The bull market in cattle, while vulnerable to some
short-term turbulence, is poised to continue "for the next few year", Societe
Generale said, sticking with a price forecast higher than investors are
The bank said that live cattle futures, which remain near all-time
highs, may see some retreat from the relative expense of beef, which could undermine
demand for the meat which has been resilient to record prices.
"The beef/pork price ratio has trended above the five-year
average, suggesting beef is relatively more expensive than pork," SocGen
analyst Christopher Narayanan said.
"Despite seasonal demand, this presents near-term risk to
beef and, presumably, live cattle prices if beef demand does wane into the end
of the summer."
A downturn in beef prices would reduce meatpackers'
enthusiasm for bidding up for finished cattle.
However, the 6.2% drop in placements in June of cattle on
for fattening on feedlots, revealed by US Department of Agriculture data, and
the particular drop in buy-ins of heavier animals suggest that "mid-term beef
supplies will be tighter than expected".
The drop in placements comes against a backdrop of record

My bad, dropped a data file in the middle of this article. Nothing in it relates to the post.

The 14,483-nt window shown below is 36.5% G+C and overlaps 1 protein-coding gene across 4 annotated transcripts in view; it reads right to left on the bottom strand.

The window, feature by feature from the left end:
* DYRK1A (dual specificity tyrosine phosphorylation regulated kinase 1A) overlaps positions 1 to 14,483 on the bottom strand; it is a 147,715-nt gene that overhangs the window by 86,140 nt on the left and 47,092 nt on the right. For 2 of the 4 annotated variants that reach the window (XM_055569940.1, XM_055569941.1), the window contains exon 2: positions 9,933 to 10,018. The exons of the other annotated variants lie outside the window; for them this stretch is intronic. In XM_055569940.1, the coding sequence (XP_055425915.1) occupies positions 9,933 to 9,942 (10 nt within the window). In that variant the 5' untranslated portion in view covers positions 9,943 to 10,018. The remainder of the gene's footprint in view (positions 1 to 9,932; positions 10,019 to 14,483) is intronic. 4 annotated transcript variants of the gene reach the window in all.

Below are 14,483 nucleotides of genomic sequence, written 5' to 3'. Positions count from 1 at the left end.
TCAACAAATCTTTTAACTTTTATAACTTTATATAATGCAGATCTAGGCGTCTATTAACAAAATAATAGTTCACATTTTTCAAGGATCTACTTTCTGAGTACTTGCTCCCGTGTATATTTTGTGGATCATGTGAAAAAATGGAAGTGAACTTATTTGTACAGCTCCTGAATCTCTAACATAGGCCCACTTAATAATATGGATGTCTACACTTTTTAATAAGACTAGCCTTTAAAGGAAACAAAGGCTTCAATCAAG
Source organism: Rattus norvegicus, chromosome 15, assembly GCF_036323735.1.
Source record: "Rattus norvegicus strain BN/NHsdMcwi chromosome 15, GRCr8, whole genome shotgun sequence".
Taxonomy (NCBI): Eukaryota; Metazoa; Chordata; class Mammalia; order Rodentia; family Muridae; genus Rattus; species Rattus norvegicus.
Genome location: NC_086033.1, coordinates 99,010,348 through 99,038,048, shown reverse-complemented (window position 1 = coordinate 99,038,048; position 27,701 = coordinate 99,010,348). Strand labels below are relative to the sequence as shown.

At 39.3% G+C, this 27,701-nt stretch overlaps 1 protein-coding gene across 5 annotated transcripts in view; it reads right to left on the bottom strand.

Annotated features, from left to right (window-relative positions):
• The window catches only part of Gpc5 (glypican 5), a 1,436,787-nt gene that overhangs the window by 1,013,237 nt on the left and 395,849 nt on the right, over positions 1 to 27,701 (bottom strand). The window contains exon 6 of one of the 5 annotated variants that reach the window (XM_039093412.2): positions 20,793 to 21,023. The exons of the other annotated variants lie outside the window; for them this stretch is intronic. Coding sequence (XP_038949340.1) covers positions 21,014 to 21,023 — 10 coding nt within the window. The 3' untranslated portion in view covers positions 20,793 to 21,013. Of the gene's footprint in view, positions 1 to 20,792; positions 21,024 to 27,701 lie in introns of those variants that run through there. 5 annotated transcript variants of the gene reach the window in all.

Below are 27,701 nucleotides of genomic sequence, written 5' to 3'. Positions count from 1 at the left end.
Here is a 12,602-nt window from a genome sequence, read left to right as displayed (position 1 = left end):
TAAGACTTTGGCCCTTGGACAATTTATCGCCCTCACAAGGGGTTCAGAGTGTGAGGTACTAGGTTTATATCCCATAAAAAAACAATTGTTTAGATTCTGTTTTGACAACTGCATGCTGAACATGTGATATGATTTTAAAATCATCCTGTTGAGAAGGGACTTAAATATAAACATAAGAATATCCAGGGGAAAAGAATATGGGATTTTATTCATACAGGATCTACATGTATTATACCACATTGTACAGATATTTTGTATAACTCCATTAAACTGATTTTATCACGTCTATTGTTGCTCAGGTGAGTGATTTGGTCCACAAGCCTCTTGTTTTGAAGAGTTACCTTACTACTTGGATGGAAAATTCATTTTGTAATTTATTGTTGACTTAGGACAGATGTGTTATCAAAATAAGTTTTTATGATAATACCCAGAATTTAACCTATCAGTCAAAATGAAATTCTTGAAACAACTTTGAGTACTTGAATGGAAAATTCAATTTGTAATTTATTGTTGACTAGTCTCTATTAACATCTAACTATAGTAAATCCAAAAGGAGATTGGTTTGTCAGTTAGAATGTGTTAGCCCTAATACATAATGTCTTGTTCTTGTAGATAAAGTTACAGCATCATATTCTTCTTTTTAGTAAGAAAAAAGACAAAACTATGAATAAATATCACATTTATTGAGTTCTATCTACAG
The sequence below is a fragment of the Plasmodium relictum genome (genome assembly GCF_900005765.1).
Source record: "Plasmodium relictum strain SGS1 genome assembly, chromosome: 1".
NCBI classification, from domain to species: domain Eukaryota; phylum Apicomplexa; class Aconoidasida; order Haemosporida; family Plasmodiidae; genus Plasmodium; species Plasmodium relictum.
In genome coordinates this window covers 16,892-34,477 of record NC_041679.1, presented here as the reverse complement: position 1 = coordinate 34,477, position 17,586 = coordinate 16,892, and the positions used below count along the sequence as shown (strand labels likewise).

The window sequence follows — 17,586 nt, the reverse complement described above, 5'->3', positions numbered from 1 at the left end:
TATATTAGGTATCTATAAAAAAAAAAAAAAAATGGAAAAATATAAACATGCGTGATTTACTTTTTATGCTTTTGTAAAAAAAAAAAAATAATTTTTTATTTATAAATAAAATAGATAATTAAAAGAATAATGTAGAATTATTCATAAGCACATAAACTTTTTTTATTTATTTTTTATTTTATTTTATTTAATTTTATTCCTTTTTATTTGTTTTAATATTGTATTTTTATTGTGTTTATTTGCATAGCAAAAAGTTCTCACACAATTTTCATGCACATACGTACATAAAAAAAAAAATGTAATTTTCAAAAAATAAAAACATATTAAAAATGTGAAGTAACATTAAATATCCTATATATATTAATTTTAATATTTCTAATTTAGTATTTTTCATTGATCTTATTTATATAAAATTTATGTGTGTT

prices of feeder cattle, those ready for fattening, as feedlots battle for supplies
with breeders desperate for livestock to rebuild herds, and exploit the lower
feed prices and improved pasture conditions brought by benign US weather.
Indeed, the extent of herd destruction encouraged by the 2012
drought, which extended in the southern Plains ranching areas until early this
year, was reflected in separate USDA data showing a 2% drop in US beef heifers
in the two years to June 1.
"This implies that herd rebuilding will likely take longer
than expected and the market may not see the full effect until at least 2016,"
Mr Narayanan said.
'Bull market in cattle'
Indeed, the USDA data sets "suggest that the structural bull
market is likely to continue over the next few years," he said .
"While consumer purchasing will likely be a function of relative
meat prices, continuing tight supplies will keep beef prices and, by extension,
cattle prices supported."
The bank stood by expectations of live cattle prices
averaging 165.95 cents a pound in the April-to-June quarter next year, above
the 149.90 cents a pound at which Chicago futures for June 2015 were trading at
on Wednesday, and more upbeat than a Goldman Sachs forecast on Tuesday.
Chicago's spot August live cattle contract touched 160.05 cents a
pound, coming 0.20 cents from the record high for a near-term contract set on
August feeder cattle set a fresh contract high of 223.375 cents a pound.